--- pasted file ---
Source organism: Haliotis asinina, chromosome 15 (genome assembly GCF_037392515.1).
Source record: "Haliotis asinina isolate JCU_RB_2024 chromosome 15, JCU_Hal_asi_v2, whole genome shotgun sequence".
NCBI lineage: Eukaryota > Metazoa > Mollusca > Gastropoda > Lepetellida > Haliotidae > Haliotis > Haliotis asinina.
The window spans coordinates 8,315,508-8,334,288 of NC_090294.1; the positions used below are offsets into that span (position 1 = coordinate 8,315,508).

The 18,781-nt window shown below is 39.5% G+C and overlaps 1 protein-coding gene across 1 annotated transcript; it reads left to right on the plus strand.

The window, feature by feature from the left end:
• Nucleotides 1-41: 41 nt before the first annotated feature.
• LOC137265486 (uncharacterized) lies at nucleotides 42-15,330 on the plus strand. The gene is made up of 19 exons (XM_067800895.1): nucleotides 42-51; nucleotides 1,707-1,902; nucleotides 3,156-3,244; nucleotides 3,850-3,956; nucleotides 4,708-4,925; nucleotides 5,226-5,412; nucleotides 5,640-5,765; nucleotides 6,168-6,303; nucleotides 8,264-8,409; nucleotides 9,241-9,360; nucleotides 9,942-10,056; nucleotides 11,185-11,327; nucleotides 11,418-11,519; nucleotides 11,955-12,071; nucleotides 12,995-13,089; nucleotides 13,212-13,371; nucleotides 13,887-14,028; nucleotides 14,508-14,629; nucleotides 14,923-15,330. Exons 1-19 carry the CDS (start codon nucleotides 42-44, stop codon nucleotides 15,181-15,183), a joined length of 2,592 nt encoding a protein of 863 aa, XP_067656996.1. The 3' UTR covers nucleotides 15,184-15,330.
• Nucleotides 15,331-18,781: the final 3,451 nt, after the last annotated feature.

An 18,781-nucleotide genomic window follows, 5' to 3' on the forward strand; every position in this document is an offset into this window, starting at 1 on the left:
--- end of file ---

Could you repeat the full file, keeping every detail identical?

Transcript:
Source organism: Haliotis asinina, chromosome 15 (genome assembly GCF_037392515.1).
Source record: "Haliotis asinina isolate JCU_RB_2024 chromosome 15, JCU_Hal_asi_v2, whole genome shotgun sequence".
NCBI lineage: Eukaryota > Metazoa > Mollusca > Gastropoda > Lepetellida > Haliotidae > Haliotis > Haliotis asinina.
The window spans coordinates 8,315,508-8,334,288 of NC_090294.1; the positions used below are offsets into that span (position 1 = coordinate 8,315,508).

The 18,781-nt window shown below is 39.5% G+C and overlaps 1 protein-coding gene across 1 annotated transcript; it reads left to right on the plus strand.

The window, feature by feature from the left end:
• Nucleotides 1-41: 41 nt before the first annotated feature.
• LOC137265486 (uncharacterized) lies at nucleotides 42-15,330 on the plus strand. The gene is made up of 19 exons (XM_067800895.1): nucleotides 42-51; nucleotides 1,707-1,902; nucleotides 3,156-3,244; nucleotides 3,850-3,956; nucleotides 4,708-4,925; nucleotides 5,226-5,412; nucleotides 5,640-5,765; nucleotides 6,168-6,303; nucleotides 8,264-8,409; nucleotides 9,241-9,360; nucleotides 9,942-10,056; nucleotides 11,185-11,327; nucleotides 11,418-11,519; nucleotides 11,955-12,071; nucleotides 12,995-13,089; nucleotides 13,212-13,371; nucleotides 13,887-14,028; nucleotides 14,508-14,629; nucleotides 14,923-15,330. Exons 1-19 carry the CDS (start codon nucleotides 42-44, stop codon nucleotides 15,181-15,183), a joined length of 2,592 nt encoding a protein of 863 aa, XP_067656996.1. The 3' UTR covers nucleotides 15,184-15,330.
• Nucleotides 15,331-18,781: the final 3,451 nt, after the last annotated feature.

An 18,781-nucleotide genomic window follows, 5' to 3' on the forward strand; every position in this document is an offset into this window, starting at 1 on the left: